Contemporary Theatre in Mayan Mexico: Death-defying Acts

Contemporary Theatre in Mayan Mexico: Death-defying Acts


By (author) Tamara L. Underiner

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  • Publisher: University of Texas Press
  • Format: Paperback | 203 pages
  • Dimensions: 152mm x 226mm x 14mm | 281g
  • Publication date: 1 June 2004
  • Publication City/Country: Austin, TX
  • ISBN 10: 0292702507
  • ISBN 13: 9780292702509
  • Illustrations note: 21 b&w illustrations, 1 map

Product description

From the dramatization of local legends to the staging of plays by Shakespeare and other canonical playwrights to the exploration of contemporary socio political problems and their effects on women and children, Mayan theater is a flourishing cultural institution in southern Mexico. Part of a larger movement to define Mayan self-identity and reclaim a Mayan cultural heritage, theater in Mayan languages has both reflected on and contributed to a growing awareness of Mayans as contemporary cultural and political players in Mexico and on the world's stage.In this book, Tamara Underiner draws on fieldwork with theater groups in Chiapas, Tabasco, and Yucatan to observe the Maya peoples in the process of defining themselves through theatrical performance. She looks at the activities of four theater groups or networks, focusing on their operating strategies and on close analyses of selected dramatic texts. She shows that while each group works under the rubric of Mayan or indigenous theater, their works are also in constant dialog, confrontation, and collaboration with the wider, non-Mayan world. Her observations thus reveal not only how theater is an agent of cultural self-definition and community-building but also how theater negotiates complex relations among indigenous communities in Mayan Mexico, state governments, and non-Mayan artists and researchers.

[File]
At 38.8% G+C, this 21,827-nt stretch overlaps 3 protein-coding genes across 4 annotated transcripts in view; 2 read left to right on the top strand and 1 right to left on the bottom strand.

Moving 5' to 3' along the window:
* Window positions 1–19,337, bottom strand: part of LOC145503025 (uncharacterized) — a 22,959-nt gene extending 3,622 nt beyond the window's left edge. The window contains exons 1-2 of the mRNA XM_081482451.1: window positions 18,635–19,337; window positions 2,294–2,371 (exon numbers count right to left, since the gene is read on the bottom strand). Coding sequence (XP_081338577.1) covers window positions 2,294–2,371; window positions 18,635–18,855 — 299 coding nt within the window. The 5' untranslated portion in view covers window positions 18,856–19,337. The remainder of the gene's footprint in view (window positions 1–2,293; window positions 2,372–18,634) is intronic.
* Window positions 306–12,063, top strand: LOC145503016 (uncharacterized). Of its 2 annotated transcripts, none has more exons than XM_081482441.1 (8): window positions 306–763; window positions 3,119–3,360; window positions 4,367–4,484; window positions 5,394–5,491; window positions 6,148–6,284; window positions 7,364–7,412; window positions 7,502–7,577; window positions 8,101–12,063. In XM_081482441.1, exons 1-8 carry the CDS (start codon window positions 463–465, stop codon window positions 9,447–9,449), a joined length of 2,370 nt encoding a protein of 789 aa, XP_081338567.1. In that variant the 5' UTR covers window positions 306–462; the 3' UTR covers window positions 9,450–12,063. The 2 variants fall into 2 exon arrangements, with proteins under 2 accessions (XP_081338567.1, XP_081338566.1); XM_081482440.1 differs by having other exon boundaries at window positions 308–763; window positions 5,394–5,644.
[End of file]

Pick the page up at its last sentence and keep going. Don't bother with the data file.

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Review quote

"This is an exciting, highly original contribution to both Mayan studies and Mexican theatre studies. Each of the bodies of work examined is fascinating, extremely timely, and almost unstudied by scholars." Cynthia Steele, Professor of Comparative Literature, University of Washington

Table of contents

Prologue: Incidents of Theatre in Chiapas, Tabasco, and Yucatan; Introduction; 1. Indigenous Bodies, Contested Texts; 2. "Mas que una noticia ... ": Mayan Theatre in Chiapas; 3. Transculturation in the Work of Laboratorio de Teatro Campesino e Indigena; 4. Theatre and Community on the Yucatan Peninsula; Epilogue: Routes and Returns